Fresh attacks across Iraq kill leave nine dead
At least nine people have been killed in a series of bombings and shootings across Iraq, officials say.
Five died when bombs exploded at a market in a south-eastern suburb of Baghdad and beside pro-government Sunni militiamen in Tarmiya, to the north.
Militants also attacked a police station and an army patrol near the northern city of Mosul, leaving two policemen and two soldiers dead.
Sectarian violence has surged across the country in recent months.
The UN says 979 people - including 158 police and 127 military personnel - were killed in violent attacks in October. More than 6,500 civilians have died since January, the highest annual toll since 2008.
In the past few days, more than 100 people have been killed. In the biggest attack on Thursday, 25 died when a car bomb exploded at a busy market in the north-eastern town of Sadiya.
The Iraqi government has blamed extremist Sunni militants linked to al-Qaeda for the violence, which has mainly targeted Shia civilians.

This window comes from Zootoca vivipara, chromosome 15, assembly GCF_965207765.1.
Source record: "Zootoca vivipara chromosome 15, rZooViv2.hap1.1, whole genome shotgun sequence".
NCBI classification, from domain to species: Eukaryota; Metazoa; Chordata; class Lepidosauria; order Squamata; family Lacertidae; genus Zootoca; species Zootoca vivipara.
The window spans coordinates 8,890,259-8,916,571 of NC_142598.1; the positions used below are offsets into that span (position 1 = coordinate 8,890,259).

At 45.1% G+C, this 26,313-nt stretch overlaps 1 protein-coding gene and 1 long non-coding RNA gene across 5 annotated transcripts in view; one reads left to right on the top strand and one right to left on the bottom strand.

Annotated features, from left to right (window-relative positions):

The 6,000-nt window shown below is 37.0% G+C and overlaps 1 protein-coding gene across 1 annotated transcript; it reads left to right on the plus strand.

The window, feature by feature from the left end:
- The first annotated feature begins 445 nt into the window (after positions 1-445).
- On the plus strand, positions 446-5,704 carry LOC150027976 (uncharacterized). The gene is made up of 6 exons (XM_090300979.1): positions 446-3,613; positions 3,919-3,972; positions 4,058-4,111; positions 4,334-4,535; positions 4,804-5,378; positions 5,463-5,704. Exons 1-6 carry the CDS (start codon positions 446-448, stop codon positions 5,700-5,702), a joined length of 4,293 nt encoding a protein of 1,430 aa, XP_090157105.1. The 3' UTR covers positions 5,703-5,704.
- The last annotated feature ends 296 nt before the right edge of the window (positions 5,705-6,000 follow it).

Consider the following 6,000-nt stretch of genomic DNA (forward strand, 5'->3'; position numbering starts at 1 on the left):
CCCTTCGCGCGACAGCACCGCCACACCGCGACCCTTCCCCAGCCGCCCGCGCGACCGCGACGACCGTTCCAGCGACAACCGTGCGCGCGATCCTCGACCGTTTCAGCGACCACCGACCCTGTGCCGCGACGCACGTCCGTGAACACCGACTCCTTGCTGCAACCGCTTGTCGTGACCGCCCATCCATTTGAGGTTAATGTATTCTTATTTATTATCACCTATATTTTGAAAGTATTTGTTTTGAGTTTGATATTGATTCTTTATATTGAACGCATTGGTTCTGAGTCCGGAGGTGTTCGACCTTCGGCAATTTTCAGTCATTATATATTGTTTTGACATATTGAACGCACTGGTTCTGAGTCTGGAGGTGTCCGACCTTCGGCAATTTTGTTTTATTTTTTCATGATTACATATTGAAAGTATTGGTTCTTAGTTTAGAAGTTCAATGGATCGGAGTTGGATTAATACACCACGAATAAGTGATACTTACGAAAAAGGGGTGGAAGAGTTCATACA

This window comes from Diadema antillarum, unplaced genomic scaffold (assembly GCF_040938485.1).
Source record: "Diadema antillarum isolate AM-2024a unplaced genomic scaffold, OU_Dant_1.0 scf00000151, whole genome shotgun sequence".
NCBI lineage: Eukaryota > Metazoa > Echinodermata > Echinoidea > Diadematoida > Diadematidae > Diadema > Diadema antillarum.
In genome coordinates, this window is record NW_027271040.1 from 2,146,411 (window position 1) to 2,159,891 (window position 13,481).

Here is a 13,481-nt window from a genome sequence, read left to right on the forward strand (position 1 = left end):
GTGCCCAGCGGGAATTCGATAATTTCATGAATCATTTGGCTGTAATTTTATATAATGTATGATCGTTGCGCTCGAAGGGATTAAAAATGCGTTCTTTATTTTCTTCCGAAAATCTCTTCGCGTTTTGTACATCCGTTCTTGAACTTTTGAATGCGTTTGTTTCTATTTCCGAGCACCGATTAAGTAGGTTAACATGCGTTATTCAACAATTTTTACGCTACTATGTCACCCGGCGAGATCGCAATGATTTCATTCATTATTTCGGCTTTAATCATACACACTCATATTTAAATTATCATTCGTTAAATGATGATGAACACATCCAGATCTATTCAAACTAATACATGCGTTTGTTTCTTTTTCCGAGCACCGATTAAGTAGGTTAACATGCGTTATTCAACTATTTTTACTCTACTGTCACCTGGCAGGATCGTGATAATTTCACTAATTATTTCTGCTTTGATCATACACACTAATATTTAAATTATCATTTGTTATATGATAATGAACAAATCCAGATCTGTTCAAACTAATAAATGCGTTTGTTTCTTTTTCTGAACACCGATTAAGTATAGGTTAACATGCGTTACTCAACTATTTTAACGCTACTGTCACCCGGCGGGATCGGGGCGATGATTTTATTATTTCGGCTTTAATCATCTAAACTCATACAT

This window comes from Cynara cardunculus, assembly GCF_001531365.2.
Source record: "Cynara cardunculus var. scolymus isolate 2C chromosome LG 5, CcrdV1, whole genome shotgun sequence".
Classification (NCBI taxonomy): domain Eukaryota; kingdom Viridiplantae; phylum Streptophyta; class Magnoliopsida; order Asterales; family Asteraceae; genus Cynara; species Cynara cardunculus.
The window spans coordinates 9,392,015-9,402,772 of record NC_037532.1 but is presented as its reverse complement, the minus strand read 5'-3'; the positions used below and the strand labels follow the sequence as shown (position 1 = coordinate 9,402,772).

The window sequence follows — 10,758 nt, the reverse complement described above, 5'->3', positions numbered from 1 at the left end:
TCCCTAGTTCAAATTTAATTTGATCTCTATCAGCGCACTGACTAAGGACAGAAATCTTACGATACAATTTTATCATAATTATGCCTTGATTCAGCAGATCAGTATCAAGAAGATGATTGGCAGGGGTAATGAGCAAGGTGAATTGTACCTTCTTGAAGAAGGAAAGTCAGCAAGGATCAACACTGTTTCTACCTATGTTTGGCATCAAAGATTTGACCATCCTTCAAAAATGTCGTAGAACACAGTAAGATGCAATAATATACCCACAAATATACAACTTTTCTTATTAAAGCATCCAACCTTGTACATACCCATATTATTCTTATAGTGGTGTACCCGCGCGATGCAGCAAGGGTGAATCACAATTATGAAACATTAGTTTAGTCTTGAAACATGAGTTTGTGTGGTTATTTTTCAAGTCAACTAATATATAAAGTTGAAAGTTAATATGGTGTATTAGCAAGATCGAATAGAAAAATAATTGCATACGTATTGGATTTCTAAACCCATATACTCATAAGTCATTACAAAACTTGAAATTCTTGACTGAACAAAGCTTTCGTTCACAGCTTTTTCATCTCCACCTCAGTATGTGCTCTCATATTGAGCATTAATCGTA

The unrest was sparked by an army raid on a Sunni Arab anti-government protest camp in April. The protesters had called for the resignation of Shia Prime Minister Nouri al-Maliki and denounced the authorities for allegedly targeting the minority Sunni community.
In a separate development, the justice ministry has announced that seven people convicted of terrorism-related charges were hanged this week.
One of those executed was a Libyan national charged with carrying out two car bombings, a ministry statement said.
The deaths brings the number of people executed in Iraq this year to more than 150, according to the AFP news agency.